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Women@Dior: A Mentorship Programme Empowering Young Women

As part of a new media partnership with Christian Dior, BoF takes you inside the Parisian maison to witness the launch of the Women@Dior mentorship programme, which now encompasses 10 global cities and over 200 students.
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  • BoF Team
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PARIS, France — When Maria Grazia Chiuri debuted her first collection as artistic director of Christian Dior back in September 2016, models wore t-shirts emblazoned with the statement "We should all be feminists." And, indeed, since the appointment of its first female artistic director that same year, Christian Dior has become a vocal supporter of gender equality and female empowerment both on and off the runway.

This year, in celebration of its 70th anniversary, and to coincide with International Women's day on March 8th, the Parisian maison launched Dior's first mentorship programme: 'Women@Dior' — a year long project that pairs female Christian Dior employees with female students interested in their area of expertise. "We wanted to celebrate International Women's Day, and we quickly decided we should be empowering the young," says Emmanuelle Favre, senior vice president of human resources.

The mentorship programme launched in Paris in March, when female students from Ecole Centrale, Institut Français de la Mode, Polytechnique, HEC, Olivier de Serres and Panthéon-Assas University, among others, were invited to tour the maison's atelier and head office, along with the brand's newly opened state-of-the-art archive facility: Dior Héritage.

The year long programme seeks to empower young women to achieve their career ambitions by pairing them with Christian Dior employees who will provide face-to-face careers advice and guidance once every three months. “We want to coach them very early, at the beginning of their careers or even at school, in order for them to build their self confidence, and to build a network, these are two very important levers in getting ahead in one’s career,” continues Favre.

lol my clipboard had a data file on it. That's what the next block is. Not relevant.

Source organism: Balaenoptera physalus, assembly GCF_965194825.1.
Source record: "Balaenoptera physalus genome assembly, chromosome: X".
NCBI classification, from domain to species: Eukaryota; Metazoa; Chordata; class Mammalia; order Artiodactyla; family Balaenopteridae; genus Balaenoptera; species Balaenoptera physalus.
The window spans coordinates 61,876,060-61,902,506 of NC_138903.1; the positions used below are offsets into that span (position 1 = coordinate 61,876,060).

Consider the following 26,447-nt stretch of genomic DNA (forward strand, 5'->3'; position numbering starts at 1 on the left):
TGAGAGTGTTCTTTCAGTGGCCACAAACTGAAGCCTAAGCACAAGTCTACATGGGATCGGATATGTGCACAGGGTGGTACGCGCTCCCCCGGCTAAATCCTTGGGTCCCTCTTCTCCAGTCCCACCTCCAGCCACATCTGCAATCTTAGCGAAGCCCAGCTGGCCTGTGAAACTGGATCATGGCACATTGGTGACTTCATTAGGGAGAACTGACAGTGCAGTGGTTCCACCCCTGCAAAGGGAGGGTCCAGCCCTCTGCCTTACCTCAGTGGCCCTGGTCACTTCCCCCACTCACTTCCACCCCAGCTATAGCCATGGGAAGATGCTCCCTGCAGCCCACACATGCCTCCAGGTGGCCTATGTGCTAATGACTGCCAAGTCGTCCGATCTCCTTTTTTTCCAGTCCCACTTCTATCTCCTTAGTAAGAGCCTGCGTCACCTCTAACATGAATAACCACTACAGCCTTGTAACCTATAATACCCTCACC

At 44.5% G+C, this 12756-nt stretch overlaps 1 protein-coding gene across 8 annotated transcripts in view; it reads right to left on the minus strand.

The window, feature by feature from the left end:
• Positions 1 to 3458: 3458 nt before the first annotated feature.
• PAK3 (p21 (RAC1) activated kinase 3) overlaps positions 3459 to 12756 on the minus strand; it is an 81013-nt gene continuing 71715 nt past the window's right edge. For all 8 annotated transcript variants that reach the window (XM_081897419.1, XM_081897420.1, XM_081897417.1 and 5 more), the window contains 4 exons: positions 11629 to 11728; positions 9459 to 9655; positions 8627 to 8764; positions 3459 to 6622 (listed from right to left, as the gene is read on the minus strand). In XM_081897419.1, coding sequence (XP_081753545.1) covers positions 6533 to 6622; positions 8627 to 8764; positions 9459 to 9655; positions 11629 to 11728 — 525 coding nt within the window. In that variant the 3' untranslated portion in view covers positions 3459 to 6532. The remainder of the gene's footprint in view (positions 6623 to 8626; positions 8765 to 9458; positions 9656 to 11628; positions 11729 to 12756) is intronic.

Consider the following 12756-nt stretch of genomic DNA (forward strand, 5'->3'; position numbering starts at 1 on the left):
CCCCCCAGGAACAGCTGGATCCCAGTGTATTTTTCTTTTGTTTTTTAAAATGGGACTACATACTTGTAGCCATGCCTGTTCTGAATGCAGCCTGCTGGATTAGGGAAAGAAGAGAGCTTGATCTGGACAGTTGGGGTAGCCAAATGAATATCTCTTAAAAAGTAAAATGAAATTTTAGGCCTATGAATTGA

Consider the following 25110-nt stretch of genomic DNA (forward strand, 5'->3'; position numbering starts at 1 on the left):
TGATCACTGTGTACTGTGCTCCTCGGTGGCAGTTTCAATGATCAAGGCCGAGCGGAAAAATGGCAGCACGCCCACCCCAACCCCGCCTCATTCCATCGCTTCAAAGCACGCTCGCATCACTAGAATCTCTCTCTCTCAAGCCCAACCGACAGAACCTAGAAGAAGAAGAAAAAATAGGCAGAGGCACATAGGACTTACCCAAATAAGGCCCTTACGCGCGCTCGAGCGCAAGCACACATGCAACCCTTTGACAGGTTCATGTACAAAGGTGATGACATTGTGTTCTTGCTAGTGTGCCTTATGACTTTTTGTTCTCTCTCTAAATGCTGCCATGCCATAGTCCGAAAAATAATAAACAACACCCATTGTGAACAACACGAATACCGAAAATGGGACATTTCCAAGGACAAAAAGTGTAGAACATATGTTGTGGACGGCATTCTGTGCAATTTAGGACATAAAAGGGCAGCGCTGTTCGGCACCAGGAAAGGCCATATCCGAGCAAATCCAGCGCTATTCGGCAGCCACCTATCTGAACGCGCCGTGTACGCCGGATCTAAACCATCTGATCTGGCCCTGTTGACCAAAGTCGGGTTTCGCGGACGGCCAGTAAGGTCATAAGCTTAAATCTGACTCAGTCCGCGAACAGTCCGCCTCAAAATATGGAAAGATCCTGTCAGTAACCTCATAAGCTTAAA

A global project, ‘Women@Dior’ is designed to enable cross cultural, cross generational and cross functional interactions. “Young women want to own their professional destiny, to be guided, and to share generously their experience,” says Karin Raguin, director of talent development at Christian Dior. At the time of writing, the mentorship programme has been extended to encompass 200 female students and 10 global cities, including London, Shanghai, New York, Dubai and Tokyo.

For Favre, the benefits to both Christian Dior and the mentees are clear. “It is a way of showing them the professions of the business, and to show them that even as an engineer or a scientist there is a role for them in a company like Dior.”

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